HCCL returning to profitability

Debt-ridden Hwange Colliery Company Limited (HCCL) which recorded 64 percent net loss during the first quarter of 2020, is slowly returning to profitability with the coal miner’s latest financial results showing an after-tax profit of ZWL$577 million.

The financially-troubled company, which was placed under administration in terms of the Reconstruction of State-Indebted Companies Act [Chapter 24:27] on 26 October 2018 had its listing on the Zimbabwe Stock Exchange subsequently suspended on 2 November the same year.

 “On an inflation-adjusted basis, the performance improved from a gross profit of ZWL$354 million and a net loss of ZWL$ 2.3 billion to a gross profit of ZWL$ 560 million and after tax profit of ZWL 577 million, which is pleasing,” said the company’s administrator, Bekithemba Moyo, in a statement accompanying HCCL financial results for six months ended June 30, 2020.

“On a historic cost basis, the company’s performance improved from a gross profit of ZWL$ 34 million for the same period in 2019 to a gross profit of ZWL 357 million for the half year under review. It is interesting to note that prior to the company being placed under administration, it was making gross losses for a sustained period. The company however had a net loss position of ZWL 992 million for the period under review compared to the net profit of ZWL$ 3.5 million for the same period in 2019 due to an exchange loss of ZWL$1 billion on legacy foreign creditors. Total legacy foreign creditors currently stand at USD 20 million and therefore this problem will persist until these have been fully settled.”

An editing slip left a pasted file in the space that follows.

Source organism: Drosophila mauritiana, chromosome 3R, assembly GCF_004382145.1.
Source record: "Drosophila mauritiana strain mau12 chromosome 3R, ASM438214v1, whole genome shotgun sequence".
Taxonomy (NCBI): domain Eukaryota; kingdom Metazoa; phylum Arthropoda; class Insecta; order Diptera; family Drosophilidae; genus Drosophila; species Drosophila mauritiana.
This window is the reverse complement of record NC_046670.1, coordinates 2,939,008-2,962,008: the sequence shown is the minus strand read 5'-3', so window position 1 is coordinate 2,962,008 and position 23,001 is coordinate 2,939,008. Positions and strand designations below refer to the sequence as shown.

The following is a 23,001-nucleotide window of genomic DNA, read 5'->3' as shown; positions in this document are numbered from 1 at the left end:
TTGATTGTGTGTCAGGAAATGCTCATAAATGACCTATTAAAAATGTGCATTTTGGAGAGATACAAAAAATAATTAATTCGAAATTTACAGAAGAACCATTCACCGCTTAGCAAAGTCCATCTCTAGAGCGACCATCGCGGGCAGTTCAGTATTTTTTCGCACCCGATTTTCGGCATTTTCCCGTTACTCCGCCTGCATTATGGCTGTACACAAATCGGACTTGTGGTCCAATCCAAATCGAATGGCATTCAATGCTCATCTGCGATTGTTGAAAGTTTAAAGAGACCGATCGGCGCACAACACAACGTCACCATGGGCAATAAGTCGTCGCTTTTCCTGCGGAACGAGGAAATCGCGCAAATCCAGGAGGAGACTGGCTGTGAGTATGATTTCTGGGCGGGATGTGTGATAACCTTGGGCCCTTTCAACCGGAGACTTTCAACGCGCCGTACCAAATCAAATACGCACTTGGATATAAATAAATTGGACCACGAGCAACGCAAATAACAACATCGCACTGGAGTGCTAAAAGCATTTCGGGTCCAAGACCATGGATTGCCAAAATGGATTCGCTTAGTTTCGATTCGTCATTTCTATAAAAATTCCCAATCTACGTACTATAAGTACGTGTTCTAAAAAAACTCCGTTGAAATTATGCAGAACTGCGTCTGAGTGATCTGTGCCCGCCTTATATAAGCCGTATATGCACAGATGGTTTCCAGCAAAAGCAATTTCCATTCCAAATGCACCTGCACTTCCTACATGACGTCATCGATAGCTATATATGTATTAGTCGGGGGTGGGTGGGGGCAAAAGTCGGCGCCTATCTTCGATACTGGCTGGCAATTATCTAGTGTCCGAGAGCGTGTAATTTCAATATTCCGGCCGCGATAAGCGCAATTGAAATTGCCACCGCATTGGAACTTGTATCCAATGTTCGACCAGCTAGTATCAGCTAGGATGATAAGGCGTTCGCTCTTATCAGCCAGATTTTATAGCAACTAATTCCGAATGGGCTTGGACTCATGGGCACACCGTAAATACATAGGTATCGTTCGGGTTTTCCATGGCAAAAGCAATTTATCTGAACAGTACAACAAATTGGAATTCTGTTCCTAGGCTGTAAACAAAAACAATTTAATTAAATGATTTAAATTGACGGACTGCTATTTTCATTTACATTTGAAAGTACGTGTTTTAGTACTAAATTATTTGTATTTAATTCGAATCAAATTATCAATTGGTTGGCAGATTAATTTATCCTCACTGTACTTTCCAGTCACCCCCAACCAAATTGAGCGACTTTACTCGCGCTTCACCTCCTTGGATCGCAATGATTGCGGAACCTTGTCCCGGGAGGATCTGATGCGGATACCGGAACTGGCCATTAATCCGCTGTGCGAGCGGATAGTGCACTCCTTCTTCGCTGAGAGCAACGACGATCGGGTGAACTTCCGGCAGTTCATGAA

Moyo said the revenue increased by 28 percent from ZWL$ 827 million in 2019 to ZWL 1 billion for the half year under review on an inflation adjusted basis adding on historical basis it increased by 916 percent from ZWL$ 70 million to ZWL$709 million.

“This was largely due to a combination of an increase in high value coking coal sales as well as frequent adjustments to product prices in line with changes to the interbank rates,” he explained.

The administrator further said a lot of work had gone into stabilisation of the operations of the business but due to the current status of the company, it has been challenging to obtain both working capital and long term financing for the business.

“It is however pleasing to note that as the company’s fortunes continue to improve a lot of funders are now interested in extending lines of credit to the business,” he said.

“As a result we are confident that the operations will stabilize within the next 6 to 12 months. Our immediate target is to consistently produce at least 200,000 tonnes a month by the end of the first quarter next year. Plans are currently underway to settle all local currency-denominated legacy creditors, save for government within the next six months.”

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